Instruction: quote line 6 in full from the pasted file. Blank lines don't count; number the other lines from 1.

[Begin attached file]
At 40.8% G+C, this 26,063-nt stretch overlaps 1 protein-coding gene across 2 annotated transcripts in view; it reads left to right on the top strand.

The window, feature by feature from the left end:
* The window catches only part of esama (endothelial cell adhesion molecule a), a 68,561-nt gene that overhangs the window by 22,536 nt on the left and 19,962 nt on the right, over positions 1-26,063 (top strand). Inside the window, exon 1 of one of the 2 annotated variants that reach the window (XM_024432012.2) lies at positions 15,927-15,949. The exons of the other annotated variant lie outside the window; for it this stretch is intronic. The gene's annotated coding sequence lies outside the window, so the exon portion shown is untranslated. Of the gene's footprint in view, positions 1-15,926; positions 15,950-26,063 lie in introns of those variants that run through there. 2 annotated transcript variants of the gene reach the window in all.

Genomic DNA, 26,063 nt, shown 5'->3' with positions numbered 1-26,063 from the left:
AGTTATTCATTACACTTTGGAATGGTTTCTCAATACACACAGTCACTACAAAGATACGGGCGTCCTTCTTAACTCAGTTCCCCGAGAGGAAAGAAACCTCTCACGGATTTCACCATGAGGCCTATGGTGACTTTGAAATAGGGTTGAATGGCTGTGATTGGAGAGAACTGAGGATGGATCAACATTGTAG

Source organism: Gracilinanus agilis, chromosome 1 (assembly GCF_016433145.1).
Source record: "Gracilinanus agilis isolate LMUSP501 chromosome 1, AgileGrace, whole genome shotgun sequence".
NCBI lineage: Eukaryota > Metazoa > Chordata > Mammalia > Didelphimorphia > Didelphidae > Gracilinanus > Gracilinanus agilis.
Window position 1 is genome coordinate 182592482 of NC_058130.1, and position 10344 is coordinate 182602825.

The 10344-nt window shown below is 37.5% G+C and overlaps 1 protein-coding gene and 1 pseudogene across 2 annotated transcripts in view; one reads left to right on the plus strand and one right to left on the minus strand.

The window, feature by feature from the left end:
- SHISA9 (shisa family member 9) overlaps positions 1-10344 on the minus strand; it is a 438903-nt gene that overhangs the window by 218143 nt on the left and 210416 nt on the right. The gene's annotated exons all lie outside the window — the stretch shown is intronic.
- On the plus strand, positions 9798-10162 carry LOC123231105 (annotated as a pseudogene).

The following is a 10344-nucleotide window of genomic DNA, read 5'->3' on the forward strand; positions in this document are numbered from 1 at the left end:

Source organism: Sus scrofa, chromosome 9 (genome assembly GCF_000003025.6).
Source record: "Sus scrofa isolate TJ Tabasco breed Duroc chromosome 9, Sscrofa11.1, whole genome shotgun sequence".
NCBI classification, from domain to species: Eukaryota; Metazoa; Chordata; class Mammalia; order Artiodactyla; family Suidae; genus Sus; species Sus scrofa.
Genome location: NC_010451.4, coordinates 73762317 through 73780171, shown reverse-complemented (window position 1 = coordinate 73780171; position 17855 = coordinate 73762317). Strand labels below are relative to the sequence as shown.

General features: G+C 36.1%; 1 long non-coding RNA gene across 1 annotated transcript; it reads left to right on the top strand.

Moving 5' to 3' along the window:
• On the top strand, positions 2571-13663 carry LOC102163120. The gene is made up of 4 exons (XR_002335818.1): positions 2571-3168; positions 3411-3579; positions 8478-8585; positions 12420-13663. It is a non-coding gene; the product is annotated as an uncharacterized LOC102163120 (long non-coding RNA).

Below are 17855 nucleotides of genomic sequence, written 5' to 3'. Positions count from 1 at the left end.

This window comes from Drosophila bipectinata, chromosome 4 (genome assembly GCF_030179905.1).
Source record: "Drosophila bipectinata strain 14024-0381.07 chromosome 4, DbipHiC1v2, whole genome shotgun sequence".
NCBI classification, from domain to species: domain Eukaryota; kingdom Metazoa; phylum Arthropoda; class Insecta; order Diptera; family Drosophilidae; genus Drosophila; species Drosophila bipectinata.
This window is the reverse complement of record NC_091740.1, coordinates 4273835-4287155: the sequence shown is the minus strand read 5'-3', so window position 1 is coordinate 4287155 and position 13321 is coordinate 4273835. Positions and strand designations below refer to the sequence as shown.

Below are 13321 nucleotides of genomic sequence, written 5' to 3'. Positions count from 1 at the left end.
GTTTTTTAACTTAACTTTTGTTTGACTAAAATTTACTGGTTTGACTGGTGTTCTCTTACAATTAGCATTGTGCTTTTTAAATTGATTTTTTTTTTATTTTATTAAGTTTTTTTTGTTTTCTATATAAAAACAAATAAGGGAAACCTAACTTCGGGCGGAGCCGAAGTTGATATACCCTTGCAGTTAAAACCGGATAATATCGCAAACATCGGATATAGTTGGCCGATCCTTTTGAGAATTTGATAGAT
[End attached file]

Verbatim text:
Source organism: Gracilinanus agilis, chromosome 1 (assembly GCF_016433145.1).